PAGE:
Other results set you thinking.
Both writers were much more likely to mention the ‘cavalry’ (or ‘horse’) than they were the ‘infantry’ (or ‘foot’).
When you actually read the books, the role of cavalry seems much over-rated – they were useless over the Alps, fought fruitlessly at Ticinus, made little difference at Trebia, mopped up at Trasimene and got off their horses and fought on foot at Cannae.
But overall the ‘cavalry’ got twice as many mentions as the PBI, slogging it out wretchedly in the centre.
I wonder why this was? Was it because both writers regarded cavalry as the ‘war-winning weapon’ and attributed Hannibal’s success to his superiority of cavalry? Or was it simply because the cavalry were just so much more glamorous – the fighter pilots of their day?
Again, Livy mentioned Maharbal more than three times as often as Polybius – but then we know that Maharbal was important for Livy’s structural theme, and played a key part in exposing what Livy regarded as Hannibal’s ‘fatal flaw’ (his inability to capitalise on his victories).
Other results were just as conspicuous, but left you guessing as to their significance. Why was Polybius more than twice as likely as Livy to use a word translated as ‘troops’? Why did Polybius overwhelmingly use the word ‘Celt’, but Livy the term ‘Gaul’?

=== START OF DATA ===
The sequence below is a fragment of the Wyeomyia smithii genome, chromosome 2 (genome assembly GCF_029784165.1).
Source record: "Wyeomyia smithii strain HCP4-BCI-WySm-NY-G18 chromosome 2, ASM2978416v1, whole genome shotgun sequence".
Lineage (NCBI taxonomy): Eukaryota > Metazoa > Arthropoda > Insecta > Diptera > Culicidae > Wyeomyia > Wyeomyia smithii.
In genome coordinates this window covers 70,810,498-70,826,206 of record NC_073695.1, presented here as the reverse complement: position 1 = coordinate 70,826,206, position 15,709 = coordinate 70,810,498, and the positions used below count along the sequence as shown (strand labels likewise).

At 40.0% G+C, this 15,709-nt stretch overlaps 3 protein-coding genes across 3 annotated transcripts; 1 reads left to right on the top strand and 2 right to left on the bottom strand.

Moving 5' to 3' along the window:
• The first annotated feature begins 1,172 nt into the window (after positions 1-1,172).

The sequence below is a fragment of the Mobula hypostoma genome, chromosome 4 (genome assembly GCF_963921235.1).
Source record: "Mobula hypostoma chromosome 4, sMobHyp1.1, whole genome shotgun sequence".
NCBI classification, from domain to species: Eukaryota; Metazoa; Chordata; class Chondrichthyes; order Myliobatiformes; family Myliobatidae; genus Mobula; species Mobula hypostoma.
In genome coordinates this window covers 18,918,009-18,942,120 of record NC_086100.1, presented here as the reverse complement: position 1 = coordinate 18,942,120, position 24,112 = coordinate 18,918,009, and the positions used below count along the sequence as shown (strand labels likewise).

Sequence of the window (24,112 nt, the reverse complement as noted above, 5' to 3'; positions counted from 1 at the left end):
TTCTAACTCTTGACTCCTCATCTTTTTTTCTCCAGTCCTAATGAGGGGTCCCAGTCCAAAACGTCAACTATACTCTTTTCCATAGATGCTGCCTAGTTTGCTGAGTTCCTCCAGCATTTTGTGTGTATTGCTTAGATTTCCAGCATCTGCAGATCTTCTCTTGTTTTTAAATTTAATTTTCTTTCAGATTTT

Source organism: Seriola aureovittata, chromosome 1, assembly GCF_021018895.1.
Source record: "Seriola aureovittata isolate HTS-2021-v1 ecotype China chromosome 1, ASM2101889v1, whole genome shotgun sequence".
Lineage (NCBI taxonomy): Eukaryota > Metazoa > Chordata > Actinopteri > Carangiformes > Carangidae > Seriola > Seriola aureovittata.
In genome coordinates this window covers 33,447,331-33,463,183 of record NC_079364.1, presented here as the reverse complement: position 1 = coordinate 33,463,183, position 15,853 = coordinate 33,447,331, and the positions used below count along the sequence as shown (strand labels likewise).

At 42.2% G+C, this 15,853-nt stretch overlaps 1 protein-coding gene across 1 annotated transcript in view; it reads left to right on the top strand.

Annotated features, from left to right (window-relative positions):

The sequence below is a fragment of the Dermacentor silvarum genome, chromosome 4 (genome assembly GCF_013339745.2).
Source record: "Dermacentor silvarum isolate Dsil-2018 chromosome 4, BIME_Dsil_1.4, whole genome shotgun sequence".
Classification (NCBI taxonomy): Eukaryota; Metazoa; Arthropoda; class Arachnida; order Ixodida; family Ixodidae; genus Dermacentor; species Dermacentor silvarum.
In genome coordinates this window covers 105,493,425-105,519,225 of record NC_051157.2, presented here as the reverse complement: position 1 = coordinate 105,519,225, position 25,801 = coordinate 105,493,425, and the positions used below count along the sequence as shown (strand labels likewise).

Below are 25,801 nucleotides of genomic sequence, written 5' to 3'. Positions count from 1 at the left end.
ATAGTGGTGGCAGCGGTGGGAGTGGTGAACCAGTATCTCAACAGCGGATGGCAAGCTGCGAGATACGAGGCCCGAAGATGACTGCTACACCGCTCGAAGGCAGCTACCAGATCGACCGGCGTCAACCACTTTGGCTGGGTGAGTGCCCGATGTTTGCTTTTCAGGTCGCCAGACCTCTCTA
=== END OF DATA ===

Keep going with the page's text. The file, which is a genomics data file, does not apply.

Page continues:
And why did Livy (supposedly the writer who lacked military experience and wrote only to thrill) mention the dull, nitty-gritty matters of baggage and weapons twice as regularly as Polybius (who is supposed to have had been a military commander)? My own suggestion for this would be that Livy based his account to a greater degree on Coelius (who had been a real soldier in the war), whereas Polybius had swanned around talking to generals and politicians – so Livy was always going to get the more down-to-earth perspective – but I suspect your guess is as good as mine on this!